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Three most interesting articles of the day

  • Follow the sun: Solar power is reshaping energy production in the developing world (The Economist): “Led by big projects in these two countries [China and India], global solar-energy capacity rose by 26% last year. More remarkable is the decline in its cost. Studies of the “levelised cost” of electricity, which estimate the net present value of the costs of a generating system divided by the expected output over its lifetime, show solar getting close to gas and coal as an attractively cheap source of power.”
  • Zimbabwe’s Black Market, Where the Dollar Trades Against Itself (Bloomberg): “In Zimbabwe – the country that once suffered 500 billion percent inflation – one dollar may now cost you as much as $1.07. A shortage of banknotes is resulting in a new black market more than seven years after Zimbabwe abolished its own money, the Zimbabwean dollar, and adopted the greenback and other foreign currencies to avoid exactly that sort of unofficial trading.”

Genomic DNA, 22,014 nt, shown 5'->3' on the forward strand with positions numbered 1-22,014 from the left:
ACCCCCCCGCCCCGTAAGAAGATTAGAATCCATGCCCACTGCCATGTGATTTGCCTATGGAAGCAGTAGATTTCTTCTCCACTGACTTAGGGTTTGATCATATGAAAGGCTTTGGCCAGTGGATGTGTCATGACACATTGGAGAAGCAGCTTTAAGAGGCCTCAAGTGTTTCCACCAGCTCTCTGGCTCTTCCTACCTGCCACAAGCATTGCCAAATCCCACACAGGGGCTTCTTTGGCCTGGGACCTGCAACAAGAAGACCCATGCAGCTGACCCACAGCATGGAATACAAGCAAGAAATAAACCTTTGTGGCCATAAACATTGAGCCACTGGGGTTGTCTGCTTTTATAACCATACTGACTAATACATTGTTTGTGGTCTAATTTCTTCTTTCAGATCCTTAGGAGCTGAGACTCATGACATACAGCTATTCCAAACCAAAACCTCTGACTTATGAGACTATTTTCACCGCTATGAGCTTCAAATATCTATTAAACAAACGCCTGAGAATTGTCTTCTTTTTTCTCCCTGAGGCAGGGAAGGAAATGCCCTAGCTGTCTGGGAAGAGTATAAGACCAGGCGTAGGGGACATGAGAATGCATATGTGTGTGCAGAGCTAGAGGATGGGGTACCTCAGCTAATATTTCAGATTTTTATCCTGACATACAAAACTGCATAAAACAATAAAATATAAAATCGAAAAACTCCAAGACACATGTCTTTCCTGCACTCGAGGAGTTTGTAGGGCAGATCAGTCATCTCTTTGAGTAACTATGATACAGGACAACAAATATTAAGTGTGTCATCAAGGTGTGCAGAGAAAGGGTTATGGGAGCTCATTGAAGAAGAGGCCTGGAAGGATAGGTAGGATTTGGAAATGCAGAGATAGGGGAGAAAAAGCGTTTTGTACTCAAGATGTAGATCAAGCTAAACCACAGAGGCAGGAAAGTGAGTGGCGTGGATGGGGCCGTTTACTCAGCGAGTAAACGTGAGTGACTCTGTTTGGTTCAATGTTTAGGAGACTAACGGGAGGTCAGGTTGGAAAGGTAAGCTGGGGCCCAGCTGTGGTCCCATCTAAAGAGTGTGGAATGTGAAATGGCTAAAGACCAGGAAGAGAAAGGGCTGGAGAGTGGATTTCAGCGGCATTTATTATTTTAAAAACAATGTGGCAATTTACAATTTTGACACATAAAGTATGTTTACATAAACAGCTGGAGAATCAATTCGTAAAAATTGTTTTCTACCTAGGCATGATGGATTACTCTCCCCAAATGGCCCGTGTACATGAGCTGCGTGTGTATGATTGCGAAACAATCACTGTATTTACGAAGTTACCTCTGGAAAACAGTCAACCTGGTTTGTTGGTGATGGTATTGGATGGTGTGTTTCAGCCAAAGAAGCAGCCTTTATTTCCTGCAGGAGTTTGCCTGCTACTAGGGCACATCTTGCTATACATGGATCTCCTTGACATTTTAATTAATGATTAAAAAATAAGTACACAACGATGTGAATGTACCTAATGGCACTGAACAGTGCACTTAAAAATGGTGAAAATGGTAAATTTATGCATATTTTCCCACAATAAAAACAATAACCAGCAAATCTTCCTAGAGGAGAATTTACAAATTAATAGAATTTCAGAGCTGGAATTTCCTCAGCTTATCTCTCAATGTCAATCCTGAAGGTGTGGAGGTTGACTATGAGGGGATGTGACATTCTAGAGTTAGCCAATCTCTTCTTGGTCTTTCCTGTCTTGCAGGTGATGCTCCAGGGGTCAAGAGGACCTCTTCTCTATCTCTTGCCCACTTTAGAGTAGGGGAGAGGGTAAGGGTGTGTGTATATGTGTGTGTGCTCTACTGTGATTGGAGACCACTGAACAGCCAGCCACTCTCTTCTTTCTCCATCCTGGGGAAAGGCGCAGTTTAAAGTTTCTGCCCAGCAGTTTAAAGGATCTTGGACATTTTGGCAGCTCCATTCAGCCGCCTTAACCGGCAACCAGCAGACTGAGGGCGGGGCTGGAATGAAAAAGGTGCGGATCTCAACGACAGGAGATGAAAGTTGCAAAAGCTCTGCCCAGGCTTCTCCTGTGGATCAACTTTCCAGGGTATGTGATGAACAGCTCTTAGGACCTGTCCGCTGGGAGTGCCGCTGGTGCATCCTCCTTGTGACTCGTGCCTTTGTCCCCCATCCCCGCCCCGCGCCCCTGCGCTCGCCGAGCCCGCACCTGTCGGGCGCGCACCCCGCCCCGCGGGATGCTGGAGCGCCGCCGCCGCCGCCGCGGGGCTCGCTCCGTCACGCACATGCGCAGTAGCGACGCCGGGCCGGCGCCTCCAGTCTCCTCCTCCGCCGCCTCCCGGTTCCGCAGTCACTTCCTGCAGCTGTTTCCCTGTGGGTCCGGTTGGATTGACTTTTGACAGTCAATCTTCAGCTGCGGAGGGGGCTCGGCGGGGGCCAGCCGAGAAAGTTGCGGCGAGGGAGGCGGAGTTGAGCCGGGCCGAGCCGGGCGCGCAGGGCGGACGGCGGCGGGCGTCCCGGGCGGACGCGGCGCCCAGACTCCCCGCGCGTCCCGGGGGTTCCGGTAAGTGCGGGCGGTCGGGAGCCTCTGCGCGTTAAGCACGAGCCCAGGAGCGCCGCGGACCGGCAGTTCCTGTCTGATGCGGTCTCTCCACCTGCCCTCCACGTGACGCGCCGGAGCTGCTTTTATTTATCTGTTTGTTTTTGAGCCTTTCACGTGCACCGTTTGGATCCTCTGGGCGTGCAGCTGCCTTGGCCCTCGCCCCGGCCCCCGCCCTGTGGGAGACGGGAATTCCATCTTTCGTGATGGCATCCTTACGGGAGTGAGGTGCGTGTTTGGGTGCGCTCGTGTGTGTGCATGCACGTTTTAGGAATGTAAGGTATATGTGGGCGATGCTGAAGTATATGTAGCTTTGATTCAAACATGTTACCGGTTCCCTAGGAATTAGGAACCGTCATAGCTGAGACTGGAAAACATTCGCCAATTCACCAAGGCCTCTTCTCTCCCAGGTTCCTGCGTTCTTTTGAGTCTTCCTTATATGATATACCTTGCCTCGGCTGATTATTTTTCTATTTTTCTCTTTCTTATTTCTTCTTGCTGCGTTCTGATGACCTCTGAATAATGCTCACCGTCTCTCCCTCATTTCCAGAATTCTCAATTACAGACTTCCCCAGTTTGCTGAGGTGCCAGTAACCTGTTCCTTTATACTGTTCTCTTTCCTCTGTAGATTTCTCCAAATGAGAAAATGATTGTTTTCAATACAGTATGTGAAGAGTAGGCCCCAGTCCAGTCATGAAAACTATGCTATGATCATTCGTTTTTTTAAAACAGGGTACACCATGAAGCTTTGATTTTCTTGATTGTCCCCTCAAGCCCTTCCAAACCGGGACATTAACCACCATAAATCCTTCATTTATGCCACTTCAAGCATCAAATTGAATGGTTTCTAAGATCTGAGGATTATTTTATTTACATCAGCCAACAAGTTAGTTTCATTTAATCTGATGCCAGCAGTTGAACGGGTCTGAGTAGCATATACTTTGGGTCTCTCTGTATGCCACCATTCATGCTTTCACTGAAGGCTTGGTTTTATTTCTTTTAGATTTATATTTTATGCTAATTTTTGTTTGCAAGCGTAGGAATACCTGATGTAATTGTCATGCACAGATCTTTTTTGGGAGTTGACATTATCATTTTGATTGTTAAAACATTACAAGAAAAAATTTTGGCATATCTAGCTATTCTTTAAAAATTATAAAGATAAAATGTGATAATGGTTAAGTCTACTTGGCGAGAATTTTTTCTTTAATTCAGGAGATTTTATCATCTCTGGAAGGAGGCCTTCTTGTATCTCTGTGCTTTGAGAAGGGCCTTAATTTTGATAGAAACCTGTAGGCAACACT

• Worth celebrating: Regional trade has been good for at least part of the continent [specifically East Africa] (The Economist): “A regional club of six countries, the EAC is now the most integrated trading bloc on the continent. Its members agreed on a customs union in 2005, and a common market in 2010. The region is richer and more peaceful as a result, argues a new paper* from the International Growth Centre, a research organisation.”

Bonus:

 

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